This part of your gym business model should include an overview of elements relating to your facility, equipment, and services.

Describe your facility:

  • The location and size of your physical facility (if applicable and in square footage)
  • Visibility to potential customers
  • Accessibility
  • Zones within the facility
  • Potential for expansion
  • Levels, restrooms, changing rooms, staff areas, etc.
  • Expected rent or lease
  • Connection to roads or walkways
  • On-premise parking options

List your equipment:

  • Your key workout equipment (limit this to just the stars of the show – you can list the rest in the appendix)
  • Lockers
  • Showers
  • Studio rooms
  • Virtual group workout rooms
  • Cafe/snack bar
  • Other amenities

Describe your services:

  • Physical therapy
  • Spa/sauna
  • Yoga/HIIT/etc.
  • Personal training
  • Outdoor boot camp
  • In-facility courses to upsell memberships
  • Digital training options

If you already have architectural drawings, maps, or 3D renders of your club, it would be helpful to mention here that you have included these in your appendix.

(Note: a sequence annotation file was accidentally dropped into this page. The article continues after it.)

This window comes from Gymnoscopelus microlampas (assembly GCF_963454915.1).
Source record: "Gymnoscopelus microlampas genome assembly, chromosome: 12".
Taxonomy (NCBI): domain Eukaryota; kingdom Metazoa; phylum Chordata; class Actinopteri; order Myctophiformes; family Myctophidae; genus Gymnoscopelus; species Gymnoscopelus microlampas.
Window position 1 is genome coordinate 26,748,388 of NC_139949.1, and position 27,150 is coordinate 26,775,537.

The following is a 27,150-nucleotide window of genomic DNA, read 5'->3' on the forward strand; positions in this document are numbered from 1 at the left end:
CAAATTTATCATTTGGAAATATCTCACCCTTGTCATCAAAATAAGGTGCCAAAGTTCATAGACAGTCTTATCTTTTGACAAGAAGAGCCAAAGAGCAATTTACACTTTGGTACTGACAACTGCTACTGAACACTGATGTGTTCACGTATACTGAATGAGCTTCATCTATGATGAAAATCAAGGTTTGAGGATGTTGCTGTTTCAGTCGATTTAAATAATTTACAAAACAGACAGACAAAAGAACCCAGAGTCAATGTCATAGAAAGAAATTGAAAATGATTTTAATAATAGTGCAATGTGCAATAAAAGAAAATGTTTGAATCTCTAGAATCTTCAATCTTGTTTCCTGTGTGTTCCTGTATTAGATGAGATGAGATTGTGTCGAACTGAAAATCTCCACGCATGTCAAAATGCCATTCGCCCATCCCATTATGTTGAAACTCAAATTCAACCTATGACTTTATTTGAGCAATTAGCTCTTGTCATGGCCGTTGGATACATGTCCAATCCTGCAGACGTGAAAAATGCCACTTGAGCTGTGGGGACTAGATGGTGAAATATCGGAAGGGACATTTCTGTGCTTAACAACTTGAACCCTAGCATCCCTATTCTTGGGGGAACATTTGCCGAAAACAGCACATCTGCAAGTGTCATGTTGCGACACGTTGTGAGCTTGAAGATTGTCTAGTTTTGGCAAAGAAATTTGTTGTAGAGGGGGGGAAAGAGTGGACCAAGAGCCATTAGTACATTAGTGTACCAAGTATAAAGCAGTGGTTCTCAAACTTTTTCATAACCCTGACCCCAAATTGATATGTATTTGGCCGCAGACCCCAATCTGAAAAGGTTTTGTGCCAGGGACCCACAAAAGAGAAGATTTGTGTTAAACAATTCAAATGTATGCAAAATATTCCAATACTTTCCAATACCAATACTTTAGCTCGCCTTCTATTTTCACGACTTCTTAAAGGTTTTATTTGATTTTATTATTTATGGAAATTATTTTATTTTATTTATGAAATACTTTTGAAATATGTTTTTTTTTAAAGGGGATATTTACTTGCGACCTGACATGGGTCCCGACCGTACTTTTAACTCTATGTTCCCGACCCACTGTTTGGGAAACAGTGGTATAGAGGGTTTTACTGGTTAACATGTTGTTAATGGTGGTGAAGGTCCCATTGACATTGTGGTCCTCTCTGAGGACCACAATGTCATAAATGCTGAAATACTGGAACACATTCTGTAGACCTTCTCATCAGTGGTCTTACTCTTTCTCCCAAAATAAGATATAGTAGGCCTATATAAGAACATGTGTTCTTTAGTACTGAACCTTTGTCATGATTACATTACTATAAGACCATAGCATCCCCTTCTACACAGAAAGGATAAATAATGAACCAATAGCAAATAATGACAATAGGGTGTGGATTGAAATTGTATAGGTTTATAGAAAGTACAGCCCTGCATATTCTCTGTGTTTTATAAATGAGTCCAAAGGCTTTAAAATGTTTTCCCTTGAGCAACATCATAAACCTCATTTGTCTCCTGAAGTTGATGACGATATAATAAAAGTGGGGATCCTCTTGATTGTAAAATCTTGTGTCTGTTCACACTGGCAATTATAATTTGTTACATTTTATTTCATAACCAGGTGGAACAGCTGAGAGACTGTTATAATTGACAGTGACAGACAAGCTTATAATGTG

Step 7: Showcase Your Subscription Structure

Here’s where you define how your members will pay for their subscriptions. Today’s fitness market is saturated with hordes of payment infrastructure to help make your life – and your clients’ lives – easier.

An all-in-one gym management system can help alleviate the pain of doing arduous tasks such as billing, invoicing, and tracking payments according to membership-type.

So, once you’ve decided the type of memberships you want to offer (i.e., student discount, pay-as-you-go, xxx amount of entries a year, hybrid in-facility & online membership, etc.), you can then set your sights on gym management software.

Explaining how you plan to use fitness software in your gym business model will showcase your USP (no clunky manual systems). It also shows your penchant for future-focused solutions that in turn creates trust in your investors that you plan to grow your gym’s revenue.

Step 8: Define Where Your Investors Stand – If You Have Investors

Not every gym venture involves investors, and there is often very little reason to need an investor who has a big say in your operations. That said, you should always approach writing your gym business plan from a professional standpoint, as if you’re pitching for investment – either from a bank or to a partner, etc.